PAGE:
Cameras and photography are everywhere today. We’re literally awash in photographic images about our daily lives. We rarely give much thought to this phenomenon.
It wasn’t always this way. Photographing our lives used to be much more rare and artful when photography was still young and relied upon emulsion based images rather than digital technology. Taking photos depended on more laborious and cumbersome means. Whether by glass plates or film. Not every person or family owned a camera.
With this background in mind, consider the early 20th century attitudes about working women. Also consider one who carried the result of a childhood bout of polio. Think of an amazing person named Dorothea Lange. She was born May 26th, 1895 in Hoboken, New Jersey as Dorothea Nutzhorn. After her father abandoned the family, her mother and Dorothy adopted the mother’s maiden name, Lange.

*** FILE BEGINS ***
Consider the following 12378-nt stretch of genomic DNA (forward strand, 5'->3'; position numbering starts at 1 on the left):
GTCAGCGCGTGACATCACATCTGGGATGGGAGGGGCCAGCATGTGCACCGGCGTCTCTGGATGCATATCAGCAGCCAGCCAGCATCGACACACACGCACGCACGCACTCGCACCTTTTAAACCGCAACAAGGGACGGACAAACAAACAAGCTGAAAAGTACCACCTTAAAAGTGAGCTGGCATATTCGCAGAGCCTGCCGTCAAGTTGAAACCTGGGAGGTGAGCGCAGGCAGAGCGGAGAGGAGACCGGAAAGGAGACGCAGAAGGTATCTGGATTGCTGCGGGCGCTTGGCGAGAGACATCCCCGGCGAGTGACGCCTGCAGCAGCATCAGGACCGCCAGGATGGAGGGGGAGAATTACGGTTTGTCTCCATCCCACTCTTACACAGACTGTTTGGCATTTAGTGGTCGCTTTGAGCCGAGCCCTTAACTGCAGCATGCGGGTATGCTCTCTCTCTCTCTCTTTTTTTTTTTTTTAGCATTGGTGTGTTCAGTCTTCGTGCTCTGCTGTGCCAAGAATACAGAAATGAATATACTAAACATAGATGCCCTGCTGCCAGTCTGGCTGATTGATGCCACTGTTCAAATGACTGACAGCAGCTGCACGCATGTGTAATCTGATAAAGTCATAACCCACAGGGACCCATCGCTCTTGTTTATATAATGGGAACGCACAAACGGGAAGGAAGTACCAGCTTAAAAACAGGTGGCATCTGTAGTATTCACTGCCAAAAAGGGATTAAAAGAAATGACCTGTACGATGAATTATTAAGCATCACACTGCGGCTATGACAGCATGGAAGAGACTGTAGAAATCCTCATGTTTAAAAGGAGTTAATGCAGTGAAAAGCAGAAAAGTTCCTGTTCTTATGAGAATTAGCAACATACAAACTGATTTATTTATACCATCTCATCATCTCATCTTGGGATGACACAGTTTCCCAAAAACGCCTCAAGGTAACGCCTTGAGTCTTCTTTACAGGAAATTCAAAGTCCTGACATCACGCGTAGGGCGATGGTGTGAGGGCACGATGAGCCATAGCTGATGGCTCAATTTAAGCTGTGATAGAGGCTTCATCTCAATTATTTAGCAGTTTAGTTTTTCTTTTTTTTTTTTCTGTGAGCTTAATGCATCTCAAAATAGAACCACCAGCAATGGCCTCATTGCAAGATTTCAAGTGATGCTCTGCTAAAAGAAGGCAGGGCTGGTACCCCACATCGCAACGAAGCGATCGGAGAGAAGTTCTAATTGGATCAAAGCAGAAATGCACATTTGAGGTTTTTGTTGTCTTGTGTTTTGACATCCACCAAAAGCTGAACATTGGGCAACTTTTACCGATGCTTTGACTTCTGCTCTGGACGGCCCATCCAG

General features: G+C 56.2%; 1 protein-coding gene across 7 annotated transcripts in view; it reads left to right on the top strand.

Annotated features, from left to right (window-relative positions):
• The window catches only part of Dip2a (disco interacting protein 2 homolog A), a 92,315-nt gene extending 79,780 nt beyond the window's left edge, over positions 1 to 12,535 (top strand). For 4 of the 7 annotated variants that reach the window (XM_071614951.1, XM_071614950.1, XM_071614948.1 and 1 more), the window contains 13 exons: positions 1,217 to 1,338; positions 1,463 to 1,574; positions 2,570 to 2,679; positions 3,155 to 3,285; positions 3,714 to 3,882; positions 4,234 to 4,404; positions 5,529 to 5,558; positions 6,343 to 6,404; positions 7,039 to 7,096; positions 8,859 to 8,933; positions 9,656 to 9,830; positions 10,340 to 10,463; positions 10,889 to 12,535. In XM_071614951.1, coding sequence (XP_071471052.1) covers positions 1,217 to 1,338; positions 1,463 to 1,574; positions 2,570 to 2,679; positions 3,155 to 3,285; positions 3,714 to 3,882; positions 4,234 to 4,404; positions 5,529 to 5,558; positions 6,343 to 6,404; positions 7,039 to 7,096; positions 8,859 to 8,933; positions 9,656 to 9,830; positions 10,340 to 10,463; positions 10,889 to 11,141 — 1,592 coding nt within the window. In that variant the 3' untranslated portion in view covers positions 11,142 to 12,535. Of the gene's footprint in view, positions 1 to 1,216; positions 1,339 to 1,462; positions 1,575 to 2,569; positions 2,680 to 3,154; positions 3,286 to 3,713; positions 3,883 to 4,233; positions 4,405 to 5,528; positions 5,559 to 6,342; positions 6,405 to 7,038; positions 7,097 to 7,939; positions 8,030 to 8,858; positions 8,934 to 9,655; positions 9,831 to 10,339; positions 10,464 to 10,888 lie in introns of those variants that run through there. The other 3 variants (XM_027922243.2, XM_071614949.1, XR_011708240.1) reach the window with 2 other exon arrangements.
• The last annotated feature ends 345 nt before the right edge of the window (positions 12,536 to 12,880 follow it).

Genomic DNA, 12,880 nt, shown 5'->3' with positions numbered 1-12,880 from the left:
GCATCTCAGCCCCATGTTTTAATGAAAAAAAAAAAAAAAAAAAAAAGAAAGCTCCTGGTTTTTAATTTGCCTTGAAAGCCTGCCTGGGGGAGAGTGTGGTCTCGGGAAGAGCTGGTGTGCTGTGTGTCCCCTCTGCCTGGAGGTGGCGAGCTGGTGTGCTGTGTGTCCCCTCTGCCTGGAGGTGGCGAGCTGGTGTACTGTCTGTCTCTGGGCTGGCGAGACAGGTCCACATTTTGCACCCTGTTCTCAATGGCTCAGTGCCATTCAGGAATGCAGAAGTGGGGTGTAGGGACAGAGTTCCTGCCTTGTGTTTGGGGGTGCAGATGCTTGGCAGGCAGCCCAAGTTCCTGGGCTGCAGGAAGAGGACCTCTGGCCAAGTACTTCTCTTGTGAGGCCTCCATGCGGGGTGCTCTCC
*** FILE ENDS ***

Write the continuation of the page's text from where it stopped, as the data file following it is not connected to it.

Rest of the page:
Lange earned her degree in photography at Columbia University. She moved to San Francisco in 1918 and opened a well-regarded portrait studio.
With the onset of the Great Depression, Lange became interested in unemployed and homeless people on the streets. This involvement led to work with the Farm Security Administration. It is this job that Lange garnered her acclaim and worldwide fame.
Her photographs illustrated the fate of poor and neglected people of the hard times. There were photos of migrant workers, sharecroppers, displaced farm families and other hard hit people. Her most famous photograph is called “Migrant Mother” (Florence Thompson).
Some of her other noteworthy work revealed the plight of relocated Japanese Americans during World War II under contract from the Federal War Relocation Administration. The images were so emotionally moving that the U.S. Army impounded them and were not shown until well after the war.
After several years of ill health, including post-polio syndrome and espophageal cancer, Lange died October 11, 1965 at the age of 70.
Lange received many honors and has been featured in several prestigious exhibits. She has been included in the California Hall of Fame.
The Blue Jay of Happiness remembers this American icon on the date of her birth.